I just looked back in my blog to see if I'd every posted anything on social capital and health in communities. I couldn't find one explicitly but the idea is certainly threaded in a number of the posts. The reason I thought I might have posted before is that this is such a constant theme as I seek to understand the connection between leadership and community.
Essentially the point is that one of the most important contributions of leadership is to enhance social capital within the community. Social capital is the degree to which all participants/members invest in the community. Investment can be the amount of time spent in community meetings, in service to the community, in talking positively about the members of the community, in making space for others to be part of the community. It's just like investing in a for-profit or not-for-profit entity; the investment doesn't appreciate unless there is ongoing attention, analysis, and enhanced commitment among those who hope to reap benefits from the organization.
A very challenging part of community life is that we are quick to seek the benefits of community but aren't willing to invest in order to reap the benefit. Thus, everyone wants to go to a great event, happening, or other privilege of a community, but far fewer members are willing to do the work to make it happen. The Scholar Leader community at Miami is a very interesting example. It is a great community of bright and interesting residents. Members want to benefit from having Scholar Leader on their resumes. They also want to benefit from the privileges of the scholarships, the programs, and the associations established through the community. However, it is a challenge when it comes to those who are willing to work to make all the good stuff happen.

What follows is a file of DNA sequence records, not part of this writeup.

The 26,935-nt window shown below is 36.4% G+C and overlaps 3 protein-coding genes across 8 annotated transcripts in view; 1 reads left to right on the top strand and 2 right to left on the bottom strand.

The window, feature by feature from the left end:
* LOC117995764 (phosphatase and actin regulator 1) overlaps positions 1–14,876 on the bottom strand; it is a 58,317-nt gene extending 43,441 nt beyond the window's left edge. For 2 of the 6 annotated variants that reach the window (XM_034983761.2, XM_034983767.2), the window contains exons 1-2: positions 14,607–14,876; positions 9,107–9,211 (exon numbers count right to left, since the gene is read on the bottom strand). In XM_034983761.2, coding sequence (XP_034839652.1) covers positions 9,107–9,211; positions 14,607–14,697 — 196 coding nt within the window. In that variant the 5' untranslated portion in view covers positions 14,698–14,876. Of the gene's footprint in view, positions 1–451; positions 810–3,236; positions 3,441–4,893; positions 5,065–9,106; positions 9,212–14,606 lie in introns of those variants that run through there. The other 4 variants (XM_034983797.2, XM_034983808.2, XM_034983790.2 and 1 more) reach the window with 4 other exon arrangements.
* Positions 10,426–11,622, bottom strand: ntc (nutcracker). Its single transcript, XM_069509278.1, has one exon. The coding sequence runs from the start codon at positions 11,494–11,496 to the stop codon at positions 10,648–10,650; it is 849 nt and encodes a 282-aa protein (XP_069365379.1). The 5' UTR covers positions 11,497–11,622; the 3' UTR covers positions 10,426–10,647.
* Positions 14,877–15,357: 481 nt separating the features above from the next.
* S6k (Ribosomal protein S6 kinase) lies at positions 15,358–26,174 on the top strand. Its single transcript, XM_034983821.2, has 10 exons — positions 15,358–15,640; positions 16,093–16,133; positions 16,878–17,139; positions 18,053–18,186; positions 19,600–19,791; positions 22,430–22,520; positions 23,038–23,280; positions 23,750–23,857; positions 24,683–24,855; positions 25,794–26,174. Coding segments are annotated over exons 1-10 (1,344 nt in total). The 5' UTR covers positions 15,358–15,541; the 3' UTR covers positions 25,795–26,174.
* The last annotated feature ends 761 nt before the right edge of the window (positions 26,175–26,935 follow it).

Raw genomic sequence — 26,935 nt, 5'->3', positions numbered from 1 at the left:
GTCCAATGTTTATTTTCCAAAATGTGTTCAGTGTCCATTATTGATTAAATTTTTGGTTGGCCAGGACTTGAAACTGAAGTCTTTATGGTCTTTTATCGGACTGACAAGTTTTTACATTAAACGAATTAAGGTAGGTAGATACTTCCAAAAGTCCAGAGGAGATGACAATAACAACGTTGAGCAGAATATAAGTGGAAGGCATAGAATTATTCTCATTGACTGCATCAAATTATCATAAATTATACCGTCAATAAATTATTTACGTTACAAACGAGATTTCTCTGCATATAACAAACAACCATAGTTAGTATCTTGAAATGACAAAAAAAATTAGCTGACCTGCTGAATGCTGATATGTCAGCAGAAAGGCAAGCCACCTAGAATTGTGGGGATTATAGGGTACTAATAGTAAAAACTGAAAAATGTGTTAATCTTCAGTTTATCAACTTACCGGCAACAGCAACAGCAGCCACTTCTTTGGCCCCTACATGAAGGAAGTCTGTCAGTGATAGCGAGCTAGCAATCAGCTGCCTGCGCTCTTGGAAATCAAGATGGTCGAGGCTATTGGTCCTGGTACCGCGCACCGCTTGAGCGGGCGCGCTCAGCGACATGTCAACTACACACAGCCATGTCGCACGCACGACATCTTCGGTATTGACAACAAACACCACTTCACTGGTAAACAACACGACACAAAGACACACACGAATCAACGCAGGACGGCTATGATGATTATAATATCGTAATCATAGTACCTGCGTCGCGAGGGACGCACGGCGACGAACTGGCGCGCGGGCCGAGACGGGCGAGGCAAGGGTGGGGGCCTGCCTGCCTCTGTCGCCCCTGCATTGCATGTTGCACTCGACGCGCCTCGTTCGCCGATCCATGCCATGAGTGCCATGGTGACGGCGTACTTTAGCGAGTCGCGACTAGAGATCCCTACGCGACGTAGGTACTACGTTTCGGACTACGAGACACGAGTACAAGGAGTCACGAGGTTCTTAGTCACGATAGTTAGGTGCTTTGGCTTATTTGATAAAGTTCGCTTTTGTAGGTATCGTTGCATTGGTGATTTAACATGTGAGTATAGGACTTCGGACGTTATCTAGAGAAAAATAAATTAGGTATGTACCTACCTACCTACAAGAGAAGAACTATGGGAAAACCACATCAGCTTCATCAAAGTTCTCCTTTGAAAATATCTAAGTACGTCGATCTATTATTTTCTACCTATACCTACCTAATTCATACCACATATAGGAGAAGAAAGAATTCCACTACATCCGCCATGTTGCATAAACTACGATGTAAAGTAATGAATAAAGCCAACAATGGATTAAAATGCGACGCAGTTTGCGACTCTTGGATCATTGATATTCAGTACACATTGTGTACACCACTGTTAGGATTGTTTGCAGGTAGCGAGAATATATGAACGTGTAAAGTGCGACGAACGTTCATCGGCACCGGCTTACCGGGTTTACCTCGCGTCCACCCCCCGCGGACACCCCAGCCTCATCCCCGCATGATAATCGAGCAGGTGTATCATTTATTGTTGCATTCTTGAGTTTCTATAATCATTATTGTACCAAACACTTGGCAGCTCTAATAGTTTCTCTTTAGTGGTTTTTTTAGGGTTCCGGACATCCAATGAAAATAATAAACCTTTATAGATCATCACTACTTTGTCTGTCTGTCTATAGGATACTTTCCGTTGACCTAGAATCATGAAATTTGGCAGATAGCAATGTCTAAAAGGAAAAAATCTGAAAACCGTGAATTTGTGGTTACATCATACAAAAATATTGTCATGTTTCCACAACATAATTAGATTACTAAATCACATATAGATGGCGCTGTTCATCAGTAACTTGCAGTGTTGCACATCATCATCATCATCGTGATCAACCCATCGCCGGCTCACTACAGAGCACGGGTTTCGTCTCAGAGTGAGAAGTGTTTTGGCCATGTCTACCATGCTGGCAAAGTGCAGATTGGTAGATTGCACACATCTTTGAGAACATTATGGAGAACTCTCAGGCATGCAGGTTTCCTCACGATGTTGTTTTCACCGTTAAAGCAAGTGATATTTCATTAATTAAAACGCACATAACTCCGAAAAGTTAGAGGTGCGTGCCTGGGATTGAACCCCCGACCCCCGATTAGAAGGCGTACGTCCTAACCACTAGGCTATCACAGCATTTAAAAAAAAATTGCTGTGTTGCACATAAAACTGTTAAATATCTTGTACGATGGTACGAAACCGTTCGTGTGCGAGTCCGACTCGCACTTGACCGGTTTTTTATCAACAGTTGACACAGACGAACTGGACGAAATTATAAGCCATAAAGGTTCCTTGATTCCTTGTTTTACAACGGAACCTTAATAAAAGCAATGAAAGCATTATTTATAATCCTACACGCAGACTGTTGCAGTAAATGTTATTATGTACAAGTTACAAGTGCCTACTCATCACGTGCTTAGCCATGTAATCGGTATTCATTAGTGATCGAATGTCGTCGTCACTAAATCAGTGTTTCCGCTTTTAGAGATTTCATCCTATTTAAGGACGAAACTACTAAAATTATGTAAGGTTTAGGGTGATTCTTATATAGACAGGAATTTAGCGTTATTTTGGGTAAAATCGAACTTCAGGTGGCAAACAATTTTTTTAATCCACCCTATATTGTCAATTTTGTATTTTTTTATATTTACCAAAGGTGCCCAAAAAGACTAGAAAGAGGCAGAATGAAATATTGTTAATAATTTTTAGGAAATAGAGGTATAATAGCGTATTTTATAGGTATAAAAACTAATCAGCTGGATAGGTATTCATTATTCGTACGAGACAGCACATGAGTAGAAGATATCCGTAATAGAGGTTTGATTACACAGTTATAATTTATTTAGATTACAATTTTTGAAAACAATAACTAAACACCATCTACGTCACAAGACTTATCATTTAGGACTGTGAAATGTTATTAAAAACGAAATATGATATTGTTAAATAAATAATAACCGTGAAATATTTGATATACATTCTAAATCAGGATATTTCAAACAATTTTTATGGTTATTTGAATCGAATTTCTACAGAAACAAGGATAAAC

One of the keys to effective community is providing flexibility for members to contribute on the topics and at the times they are able. There will never be a one-for-one exchange of investment to benefit. If everyone were to identify a contribution they can make, the equation would have a chance to balance out over time. So, for example, one member may come to all the community meetings and may get involved in planning the January Plunge trip. Another member may not come to community meetings but may be an individual who is frequently involved in late-night "bull" sessions or who is the "go to" person for a particular academic subject area. Are these two students contributing to and benefitting in the same ways? No. They do benefit in likely proportion to what they invest and this is fine. The problem is that sometimes those who are the higher investors get perturbed with the low investors and then resentment unfolds. When some members resent others for not participating, the stage for deteriorating community is set.
The "note to self" point here is that healthy communities result when the degree of social capital investment is increased. Equal contribution and benefit as well as comparable investment across members of the community is unrealistic in most settings. Learning to accept this and remaing open to the ebb and flow of member participation will go a long way to increasing the overall social capital investment and, hopefully, benefit to all.